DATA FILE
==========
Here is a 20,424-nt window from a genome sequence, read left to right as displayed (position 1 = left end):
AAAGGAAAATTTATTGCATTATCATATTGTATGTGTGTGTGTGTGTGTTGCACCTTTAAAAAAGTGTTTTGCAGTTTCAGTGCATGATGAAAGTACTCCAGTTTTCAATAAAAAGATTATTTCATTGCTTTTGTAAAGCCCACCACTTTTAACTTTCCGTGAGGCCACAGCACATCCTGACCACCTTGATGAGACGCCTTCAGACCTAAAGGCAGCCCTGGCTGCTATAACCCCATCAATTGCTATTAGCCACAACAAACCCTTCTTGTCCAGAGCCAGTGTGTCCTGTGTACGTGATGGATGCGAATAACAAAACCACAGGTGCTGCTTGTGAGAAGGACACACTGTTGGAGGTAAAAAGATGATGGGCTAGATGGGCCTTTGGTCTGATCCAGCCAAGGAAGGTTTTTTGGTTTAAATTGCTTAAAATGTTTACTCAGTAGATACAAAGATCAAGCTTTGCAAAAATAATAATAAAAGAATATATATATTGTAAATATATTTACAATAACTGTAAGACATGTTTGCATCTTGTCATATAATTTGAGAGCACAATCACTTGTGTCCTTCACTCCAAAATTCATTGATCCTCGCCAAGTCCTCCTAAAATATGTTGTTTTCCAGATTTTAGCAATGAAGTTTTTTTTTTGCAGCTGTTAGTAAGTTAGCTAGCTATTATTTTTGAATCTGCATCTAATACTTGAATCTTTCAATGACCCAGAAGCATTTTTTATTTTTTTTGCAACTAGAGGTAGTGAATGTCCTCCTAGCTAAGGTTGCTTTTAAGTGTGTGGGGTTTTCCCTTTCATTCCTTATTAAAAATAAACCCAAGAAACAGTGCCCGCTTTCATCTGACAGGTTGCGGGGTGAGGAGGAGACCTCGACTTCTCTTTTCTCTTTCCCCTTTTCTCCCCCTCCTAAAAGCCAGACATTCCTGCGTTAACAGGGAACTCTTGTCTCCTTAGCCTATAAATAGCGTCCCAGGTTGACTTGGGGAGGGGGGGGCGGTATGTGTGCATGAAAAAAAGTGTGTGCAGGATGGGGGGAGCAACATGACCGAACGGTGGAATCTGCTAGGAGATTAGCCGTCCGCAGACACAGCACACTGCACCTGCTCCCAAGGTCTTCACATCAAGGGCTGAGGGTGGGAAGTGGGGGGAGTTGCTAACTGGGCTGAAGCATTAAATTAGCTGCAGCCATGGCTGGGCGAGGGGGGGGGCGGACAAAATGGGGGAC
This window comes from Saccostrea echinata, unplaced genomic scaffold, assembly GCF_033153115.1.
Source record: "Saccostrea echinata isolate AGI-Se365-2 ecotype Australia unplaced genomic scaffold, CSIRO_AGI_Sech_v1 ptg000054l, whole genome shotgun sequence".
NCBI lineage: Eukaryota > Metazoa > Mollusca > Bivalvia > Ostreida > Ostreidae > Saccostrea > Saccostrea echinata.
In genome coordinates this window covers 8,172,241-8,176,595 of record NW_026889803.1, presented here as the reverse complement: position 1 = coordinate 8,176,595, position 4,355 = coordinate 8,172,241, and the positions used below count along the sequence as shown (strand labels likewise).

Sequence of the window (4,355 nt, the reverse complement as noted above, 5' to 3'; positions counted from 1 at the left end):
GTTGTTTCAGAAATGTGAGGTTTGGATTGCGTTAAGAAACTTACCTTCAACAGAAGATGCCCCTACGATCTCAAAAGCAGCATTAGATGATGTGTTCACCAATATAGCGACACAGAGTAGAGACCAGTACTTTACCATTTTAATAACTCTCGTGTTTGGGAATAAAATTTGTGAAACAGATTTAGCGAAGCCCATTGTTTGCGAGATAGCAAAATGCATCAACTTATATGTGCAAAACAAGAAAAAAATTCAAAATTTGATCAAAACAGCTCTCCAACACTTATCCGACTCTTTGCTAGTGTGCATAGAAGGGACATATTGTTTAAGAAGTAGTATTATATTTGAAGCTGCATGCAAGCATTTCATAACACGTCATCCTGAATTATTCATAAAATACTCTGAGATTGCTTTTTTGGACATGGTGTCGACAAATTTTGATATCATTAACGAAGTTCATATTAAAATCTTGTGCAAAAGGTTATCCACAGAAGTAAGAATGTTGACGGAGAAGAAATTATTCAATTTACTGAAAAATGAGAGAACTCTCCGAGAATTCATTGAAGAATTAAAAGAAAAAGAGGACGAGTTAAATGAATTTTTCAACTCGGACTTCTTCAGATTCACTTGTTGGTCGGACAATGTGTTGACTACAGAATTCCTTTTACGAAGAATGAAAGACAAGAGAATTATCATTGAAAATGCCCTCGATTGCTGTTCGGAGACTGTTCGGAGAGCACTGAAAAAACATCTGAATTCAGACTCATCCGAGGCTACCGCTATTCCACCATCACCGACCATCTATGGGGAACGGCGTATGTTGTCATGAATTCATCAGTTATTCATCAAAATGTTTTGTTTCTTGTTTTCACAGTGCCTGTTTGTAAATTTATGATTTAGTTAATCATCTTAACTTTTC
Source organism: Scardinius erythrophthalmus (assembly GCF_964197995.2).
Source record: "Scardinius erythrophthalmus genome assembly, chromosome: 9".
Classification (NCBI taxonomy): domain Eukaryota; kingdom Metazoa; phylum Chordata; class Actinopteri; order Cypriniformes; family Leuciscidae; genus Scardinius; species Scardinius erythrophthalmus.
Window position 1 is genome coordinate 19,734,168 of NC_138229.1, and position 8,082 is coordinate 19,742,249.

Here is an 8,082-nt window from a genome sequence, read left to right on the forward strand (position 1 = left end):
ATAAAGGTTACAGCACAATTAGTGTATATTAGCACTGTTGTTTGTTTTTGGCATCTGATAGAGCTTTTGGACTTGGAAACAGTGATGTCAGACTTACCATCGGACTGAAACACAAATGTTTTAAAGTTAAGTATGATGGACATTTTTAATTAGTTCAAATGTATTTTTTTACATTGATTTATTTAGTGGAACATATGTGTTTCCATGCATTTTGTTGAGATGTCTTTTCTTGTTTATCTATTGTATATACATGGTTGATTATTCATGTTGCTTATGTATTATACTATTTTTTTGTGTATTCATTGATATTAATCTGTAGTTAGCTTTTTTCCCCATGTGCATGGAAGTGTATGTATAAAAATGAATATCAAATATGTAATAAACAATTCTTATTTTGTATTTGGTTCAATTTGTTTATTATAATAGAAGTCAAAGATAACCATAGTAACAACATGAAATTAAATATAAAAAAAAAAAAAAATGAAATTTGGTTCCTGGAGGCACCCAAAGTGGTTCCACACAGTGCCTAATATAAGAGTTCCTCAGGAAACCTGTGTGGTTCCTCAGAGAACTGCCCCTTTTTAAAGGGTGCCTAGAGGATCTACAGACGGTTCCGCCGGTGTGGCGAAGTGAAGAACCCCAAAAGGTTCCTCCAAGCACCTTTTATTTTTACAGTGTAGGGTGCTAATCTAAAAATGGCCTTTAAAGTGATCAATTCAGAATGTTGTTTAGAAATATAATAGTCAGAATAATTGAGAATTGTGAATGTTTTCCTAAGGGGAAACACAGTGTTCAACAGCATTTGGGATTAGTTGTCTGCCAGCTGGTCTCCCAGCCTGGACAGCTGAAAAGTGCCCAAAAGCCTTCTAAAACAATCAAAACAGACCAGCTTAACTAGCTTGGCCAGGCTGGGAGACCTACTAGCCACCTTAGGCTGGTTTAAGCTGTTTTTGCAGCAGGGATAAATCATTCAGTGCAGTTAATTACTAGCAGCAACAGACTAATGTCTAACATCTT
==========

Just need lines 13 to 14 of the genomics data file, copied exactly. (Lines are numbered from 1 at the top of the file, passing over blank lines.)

Here is an 8,082-nt window from a genome sequence, read left to right on the forward strand (position 1 = left end):
ATAAAGGTTACAGCACAATTAGTGTATATTAGCACTGTTGTTTGTTTTTGGCATCTGATAGAGCTTTTGGACTTGGAAACAGTGATGTCAGACTTACCATCGGACTGAAACACAAATGTTTTAAAGTTAAGTATGATGGACATTTTTAATTAGTTCAAATGTATTTTTTTACATTGATTTATTTAGTGGAACATATGTGTTTCCATGCATTTTGTTGAGATGTCTTTTCTTGTTTATCTATTGTATATACATGGTTGATTATTCATGTTGCTTATGTATTATACTATTTTTTTGTGTATTCATTGATATTAATCTGTAGTTAGCTTTTTTCCCCATGTGCATGGAAGTGTATGTATAAAAATGAATATCAAATATGTAATAAACAATTCTTATTTTGTATTTGGTTCAATTTGTTTATTATAATAGAAGTCAAAGATAACCATAGTAACAACATGAAATTAAATATAAAAAAAAAAAAAAATGAAATTTGGTTCCTGGAGGCACCCAAAGTGGTTCCACACAGTGCCTAATATAAGAGTTCCTCAGGAAACCTGTGTGGTTCCTCAGAGAACTGCCCCTTTTTAAAGGGTGCCTAGAGGATCTACAGACGGTTCCGCCGGTGTGGCGAAGTGAAGAACCCCAAAAGGTTCCTCCAAGCACCTTTTATTTTTACAGTGTAGGGTGCTAATCTAAAAATGGCCTTTAAAGTGATCAATTCAGAATGTTGTTTAGAAATATAATAGTCAGAATAATTGAGAATTGTGAATGTTTTCCTAAGGGGAAACACAGTGTTCAACAGCATTTGGGATTAGTTGTCTGCCAGCTGGTCTCCCAGCCTGGACAGCTGAAAAGTGCCCAAAAGCCTTCTAAAACAATCAAAACAGACCAGCTTAACTAGCTTGGCCAGGCTGGGAGACCTACTAGCCACCTTAGGCTGGTTTAAGCTGTTTTTGCAGCAGGGATAAATCATTCAGTGCAGTTAATTACTAGCAGCAACAGACTAATGTCTAACATCTT